After Manhattan District Attorney Robert M. Morgenthau handed down indictments against dozens of New York property managers in 1994 for taking kickbacks from contractors, New Yorkers, including the D.A.'s office, thought there would be at least a brief reprieve from local real estate corruption. Even so, the D.A.'s office continued to monitor the real estate industry. "This is Round One," predicted Dan Castleman, chief of the D.A.'s Investigative Division. This past June, Round Two was unveiled.
Indicted were 21 corporations and 62 individuals ranging from managing agents, building superintendents, vendors, and contractors to board members, architects, engineers and the head of New York University's maintenance department. The indictments were handed down in three phases. Those indicted earliest - Prism Management Ltd., Focus Real Estate Management, Inc., Taranto & Associates, and property managers Eric Dubbs, Scott Smith, Michael Wegielski and Mark Weinberger, and one super - allegedly defrauded a total of 31 New York City buildings through kickbacks from vendors and contractors. They are charged with felonies punishable by four to 15 years in prison.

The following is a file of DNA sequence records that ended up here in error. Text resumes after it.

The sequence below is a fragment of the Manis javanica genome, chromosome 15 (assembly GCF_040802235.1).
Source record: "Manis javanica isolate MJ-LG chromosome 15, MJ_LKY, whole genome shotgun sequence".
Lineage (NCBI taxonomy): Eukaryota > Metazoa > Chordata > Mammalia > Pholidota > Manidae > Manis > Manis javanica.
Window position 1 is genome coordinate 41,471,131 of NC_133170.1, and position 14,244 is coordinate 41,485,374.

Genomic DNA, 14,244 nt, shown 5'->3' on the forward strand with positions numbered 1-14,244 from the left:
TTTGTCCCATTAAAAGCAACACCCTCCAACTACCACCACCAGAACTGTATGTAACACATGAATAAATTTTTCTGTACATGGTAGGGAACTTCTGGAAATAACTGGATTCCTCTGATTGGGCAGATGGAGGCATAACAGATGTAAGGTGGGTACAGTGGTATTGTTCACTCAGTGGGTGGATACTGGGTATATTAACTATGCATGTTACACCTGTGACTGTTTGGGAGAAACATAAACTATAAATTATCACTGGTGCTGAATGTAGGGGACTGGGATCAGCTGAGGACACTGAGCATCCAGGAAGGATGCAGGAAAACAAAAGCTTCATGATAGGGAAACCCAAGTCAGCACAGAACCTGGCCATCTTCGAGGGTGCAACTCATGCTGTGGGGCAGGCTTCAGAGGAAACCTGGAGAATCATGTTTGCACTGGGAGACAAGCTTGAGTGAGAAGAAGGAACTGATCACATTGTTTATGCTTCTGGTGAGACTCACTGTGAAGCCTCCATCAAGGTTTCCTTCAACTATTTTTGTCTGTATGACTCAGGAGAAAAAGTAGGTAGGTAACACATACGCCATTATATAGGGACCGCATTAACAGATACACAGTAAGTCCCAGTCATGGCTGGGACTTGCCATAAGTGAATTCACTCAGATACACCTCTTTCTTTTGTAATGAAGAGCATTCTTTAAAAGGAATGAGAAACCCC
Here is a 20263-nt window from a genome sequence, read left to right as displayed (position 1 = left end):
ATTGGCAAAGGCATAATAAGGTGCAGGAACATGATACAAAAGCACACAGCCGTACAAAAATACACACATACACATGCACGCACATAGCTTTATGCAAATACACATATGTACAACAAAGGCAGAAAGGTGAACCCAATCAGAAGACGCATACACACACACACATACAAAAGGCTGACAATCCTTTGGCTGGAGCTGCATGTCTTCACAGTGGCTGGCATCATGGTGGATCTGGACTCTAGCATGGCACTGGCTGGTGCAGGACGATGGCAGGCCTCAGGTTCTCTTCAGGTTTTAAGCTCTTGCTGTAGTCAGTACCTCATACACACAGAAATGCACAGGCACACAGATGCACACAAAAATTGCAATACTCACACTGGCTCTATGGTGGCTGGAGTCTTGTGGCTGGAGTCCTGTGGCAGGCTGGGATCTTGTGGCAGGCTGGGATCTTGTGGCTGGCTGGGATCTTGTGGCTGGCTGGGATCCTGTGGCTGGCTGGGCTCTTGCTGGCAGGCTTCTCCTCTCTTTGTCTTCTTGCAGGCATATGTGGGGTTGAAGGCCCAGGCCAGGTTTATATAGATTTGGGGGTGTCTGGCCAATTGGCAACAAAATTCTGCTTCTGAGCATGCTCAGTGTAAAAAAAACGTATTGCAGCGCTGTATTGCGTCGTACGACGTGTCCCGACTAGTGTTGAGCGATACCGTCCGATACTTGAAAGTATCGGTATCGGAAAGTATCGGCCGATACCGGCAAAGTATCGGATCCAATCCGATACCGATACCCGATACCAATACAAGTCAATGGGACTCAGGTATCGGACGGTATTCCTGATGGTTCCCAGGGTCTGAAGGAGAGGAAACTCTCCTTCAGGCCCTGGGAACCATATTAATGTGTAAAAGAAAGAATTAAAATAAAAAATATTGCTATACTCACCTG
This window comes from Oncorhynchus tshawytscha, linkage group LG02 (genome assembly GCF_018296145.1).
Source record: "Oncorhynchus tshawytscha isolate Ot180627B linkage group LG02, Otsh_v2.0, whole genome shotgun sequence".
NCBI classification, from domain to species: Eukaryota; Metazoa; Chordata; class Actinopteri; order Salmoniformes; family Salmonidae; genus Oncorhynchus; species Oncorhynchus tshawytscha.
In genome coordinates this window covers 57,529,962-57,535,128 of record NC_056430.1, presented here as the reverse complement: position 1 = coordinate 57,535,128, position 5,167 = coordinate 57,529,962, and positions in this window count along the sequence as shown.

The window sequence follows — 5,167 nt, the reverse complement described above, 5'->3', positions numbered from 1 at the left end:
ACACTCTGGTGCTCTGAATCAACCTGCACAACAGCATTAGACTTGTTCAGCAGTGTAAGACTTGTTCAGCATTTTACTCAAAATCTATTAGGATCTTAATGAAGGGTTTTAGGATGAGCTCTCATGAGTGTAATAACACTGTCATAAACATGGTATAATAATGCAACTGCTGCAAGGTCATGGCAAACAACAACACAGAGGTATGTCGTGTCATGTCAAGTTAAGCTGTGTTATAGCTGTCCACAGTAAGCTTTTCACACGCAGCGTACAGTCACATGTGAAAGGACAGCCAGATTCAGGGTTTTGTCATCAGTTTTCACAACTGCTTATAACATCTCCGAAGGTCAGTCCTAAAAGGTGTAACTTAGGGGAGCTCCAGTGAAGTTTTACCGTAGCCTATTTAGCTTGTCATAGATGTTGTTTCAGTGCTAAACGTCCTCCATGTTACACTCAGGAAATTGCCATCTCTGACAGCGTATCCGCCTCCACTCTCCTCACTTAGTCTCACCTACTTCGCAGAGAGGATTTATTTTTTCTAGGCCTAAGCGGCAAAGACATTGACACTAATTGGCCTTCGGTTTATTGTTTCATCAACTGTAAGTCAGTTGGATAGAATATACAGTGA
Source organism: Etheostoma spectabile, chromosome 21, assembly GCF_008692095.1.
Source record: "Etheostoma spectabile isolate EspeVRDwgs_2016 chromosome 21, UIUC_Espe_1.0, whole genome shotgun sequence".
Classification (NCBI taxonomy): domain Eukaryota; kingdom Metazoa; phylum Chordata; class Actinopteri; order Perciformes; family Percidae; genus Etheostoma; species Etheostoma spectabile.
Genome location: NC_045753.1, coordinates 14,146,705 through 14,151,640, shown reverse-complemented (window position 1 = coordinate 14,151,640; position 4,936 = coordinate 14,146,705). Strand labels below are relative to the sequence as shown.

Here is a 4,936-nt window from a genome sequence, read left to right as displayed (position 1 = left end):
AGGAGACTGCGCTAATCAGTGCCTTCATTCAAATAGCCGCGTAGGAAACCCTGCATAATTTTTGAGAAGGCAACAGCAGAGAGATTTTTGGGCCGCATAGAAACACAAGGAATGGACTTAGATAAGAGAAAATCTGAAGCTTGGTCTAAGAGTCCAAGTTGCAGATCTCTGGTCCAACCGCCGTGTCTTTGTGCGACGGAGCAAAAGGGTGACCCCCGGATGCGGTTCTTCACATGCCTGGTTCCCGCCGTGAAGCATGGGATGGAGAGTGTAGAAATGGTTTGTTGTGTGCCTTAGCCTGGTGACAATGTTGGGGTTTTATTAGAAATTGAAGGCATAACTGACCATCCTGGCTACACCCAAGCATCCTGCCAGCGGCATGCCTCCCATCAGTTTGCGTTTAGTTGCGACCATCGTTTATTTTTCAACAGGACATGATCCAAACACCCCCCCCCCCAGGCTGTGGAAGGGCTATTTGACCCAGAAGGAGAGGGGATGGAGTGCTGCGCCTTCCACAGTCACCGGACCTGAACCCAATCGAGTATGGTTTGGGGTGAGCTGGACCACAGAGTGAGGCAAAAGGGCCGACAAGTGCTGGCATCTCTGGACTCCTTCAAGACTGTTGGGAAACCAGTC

On June 22, Marvin Gold Management Co., Elm Management Associates, Inc., Cantor Real Estate Corp. and individuals and businesses involved in illegal activities with them were charged. The biggest hit, involving bid-rigging and kickbacks in over 90 buildings, was to the waterproofing industry. Indicted were FPC Construction Corp., Kay Waterproofing Corp, L & M Larjo Co., Inc., Tindel Waterproofing & Restoration, Inc., C & D Restoration, Inc., H. Blum Contracting Corp., M & W Waterproofing, Inc., Stevemar Construction Estimators, Inc., among others.
The June 22 and 23 charges include bid-rigging, accepting kickbacks and Enterprise Corruption. Kickbacks ranged between five and ten percent of the contract price.